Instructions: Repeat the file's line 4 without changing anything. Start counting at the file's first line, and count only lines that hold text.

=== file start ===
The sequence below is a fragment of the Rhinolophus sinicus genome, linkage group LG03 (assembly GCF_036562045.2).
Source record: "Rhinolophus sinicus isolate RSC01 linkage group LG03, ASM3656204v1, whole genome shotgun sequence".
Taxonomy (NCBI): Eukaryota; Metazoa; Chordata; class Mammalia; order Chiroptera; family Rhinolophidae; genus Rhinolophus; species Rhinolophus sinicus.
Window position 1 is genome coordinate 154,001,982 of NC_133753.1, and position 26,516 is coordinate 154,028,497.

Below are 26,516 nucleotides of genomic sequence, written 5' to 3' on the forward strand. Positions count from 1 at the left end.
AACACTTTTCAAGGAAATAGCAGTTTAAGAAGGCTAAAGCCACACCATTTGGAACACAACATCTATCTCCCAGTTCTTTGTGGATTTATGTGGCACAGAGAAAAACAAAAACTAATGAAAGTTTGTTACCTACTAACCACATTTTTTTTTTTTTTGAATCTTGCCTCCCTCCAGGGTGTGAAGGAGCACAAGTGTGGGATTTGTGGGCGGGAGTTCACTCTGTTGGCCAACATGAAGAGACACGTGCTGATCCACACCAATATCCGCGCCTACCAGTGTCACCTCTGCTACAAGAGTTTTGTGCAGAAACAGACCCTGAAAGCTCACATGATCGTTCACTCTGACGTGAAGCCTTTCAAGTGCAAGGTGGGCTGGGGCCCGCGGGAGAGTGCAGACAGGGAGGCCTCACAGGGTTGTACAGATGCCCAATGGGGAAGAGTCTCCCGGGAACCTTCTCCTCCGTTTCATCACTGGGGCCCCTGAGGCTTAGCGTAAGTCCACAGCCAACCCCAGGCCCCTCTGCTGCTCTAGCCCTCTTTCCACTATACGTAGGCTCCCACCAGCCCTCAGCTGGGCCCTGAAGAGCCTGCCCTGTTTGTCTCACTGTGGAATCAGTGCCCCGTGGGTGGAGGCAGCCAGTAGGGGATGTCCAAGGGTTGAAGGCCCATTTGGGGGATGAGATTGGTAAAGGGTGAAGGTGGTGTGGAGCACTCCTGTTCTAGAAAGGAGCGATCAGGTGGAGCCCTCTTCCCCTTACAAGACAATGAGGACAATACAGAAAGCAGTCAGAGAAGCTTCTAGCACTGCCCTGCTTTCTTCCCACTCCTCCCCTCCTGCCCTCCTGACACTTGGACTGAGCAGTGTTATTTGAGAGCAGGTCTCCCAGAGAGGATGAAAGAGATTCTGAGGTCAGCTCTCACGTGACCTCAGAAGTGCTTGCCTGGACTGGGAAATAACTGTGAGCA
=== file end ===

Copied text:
Window position 1 is genome coordinate 154,001,982 of NC_133753.1, and position 26,516 is coordinate 154,028,497.